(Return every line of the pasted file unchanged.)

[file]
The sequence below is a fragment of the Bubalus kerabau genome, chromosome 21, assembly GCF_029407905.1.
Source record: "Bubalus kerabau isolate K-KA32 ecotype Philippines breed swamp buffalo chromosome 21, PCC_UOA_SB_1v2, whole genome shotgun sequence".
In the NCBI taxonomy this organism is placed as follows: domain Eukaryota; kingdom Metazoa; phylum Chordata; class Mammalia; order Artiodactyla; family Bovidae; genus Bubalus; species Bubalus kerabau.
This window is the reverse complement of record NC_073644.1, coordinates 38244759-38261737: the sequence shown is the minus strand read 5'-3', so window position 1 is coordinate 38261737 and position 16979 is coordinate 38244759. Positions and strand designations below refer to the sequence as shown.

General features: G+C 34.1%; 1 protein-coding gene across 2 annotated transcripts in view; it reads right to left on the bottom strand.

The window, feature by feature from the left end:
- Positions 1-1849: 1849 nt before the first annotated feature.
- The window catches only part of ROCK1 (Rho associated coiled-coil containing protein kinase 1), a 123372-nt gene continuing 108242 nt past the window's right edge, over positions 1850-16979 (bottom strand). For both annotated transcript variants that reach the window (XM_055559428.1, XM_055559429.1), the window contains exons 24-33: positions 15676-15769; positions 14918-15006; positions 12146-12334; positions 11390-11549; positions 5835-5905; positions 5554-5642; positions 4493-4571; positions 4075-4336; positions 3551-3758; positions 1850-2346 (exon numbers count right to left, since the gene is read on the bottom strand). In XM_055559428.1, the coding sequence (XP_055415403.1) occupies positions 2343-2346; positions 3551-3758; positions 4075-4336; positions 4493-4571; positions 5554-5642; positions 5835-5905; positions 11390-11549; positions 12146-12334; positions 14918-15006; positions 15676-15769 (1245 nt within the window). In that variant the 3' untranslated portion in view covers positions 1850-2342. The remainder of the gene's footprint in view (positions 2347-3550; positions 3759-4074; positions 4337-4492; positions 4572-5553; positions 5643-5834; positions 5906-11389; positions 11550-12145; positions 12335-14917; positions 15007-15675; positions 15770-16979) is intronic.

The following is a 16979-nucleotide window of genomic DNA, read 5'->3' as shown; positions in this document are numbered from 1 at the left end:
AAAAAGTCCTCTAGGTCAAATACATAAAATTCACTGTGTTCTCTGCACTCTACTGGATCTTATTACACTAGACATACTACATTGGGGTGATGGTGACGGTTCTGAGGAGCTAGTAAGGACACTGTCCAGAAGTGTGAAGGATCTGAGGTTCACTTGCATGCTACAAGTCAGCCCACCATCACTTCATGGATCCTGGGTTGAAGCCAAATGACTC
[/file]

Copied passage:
The sequence below is a fragment of the Bubalus kerabau genome, chromosome 21, assembly GCF_029407905.1.
Source record: "Bubalus kerabau isolate K-KA32 ecotype Philippines breed swamp buffalo chromosome 21, PCC_UOA_SB_1v2, whole genome shotgun sequence".
In the NCBI taxonomy this organism is placed as follows: domain Eukaryota; kingdom Metazoa; phylum Chordata; class Mammalia; order Artiodactyla; family Bovidae; genus Bubalus; species Bubalus kerabau.
This window is the reverse complement of record NC_073644.1, coordinates 38244759-38261737: the sequence shown is the minus strand read 5'-3', so window position 1 is coordinate 38261737 and position 16979 is coordinate 38244759. Positions and strand designations below refer to the sequence as shown.

General features: G+C 34.1%; 1 protein-coding gene across 2 annotated transcripts in view; it reads right to left on the bottom strand.

The window, feature by feature from the left end:
- Positions 1-1849: 1849 nt before the first annotated feature.
- The window catches only part of ROCK1 (Rho associated coiled-coil containing protein kinase 1), a 123372-nt gene continuing 108242 nt past the window's right edge, over positions 1850-16979 (bottom strand). For both annotated transcript variants that reach the window (XM_055559428.1, XM_055559429.1), the window contains exons 24-33: positions 15676-15769; positions 14918-15006; positions 12146-12334; positions 11390-11549; positions 5835-5905; positions 5554-5642; positions 4493-4571; positions 4075-4336; positions 3551-3758; positions 1850-2346 (exon numbers count right to left, since the gene is read on the bottom strand). In XM_055559428.1, the coding sequence (XP_055415403.1) occupies positions 2343-2346; positions 3551-3758; positions 4075-4336; positions 4493-4571; positions 5554-5642; positions 5835-5905; positions 11390-11549; positions 12146-12334; positions 14918-15006; positions 15676-15769 (1245 nt within the window). In that variant the 3' untranslated portion in view covers positions 1850-2342. The remainder of the gene's footprint in view (positions 2347-3550; positions 3759-4074; positions 4337-4492; positions 4572-5553; positions 5643-5834; positions 5906-11389; positions 11550-12145; positions 12335-14917; positions 15007-15675; positions 15770-16979) is intronic.

The following is a 16979-nucleotide window of genomic DNA, read 5'->3' as shown; positions in this document are numbered from 1 at the left end:
AAAAAGTCCTCTAGGTCAAATACATAAAATTCACTGTGTTCTCTGCACTCTACTGGATCTTATTACACTAGACATACTACATTGGGGTGATGGTGACGGTTCTGAGGAGCTAGTAAGGACACTGTCCAGAAGTGTGAAGGATCTGAGGTTCACTTGCATGCTACAAGTCAGCCCACCATCACTTCATGGATCCTGGGTTGAAGCCAAATGACTC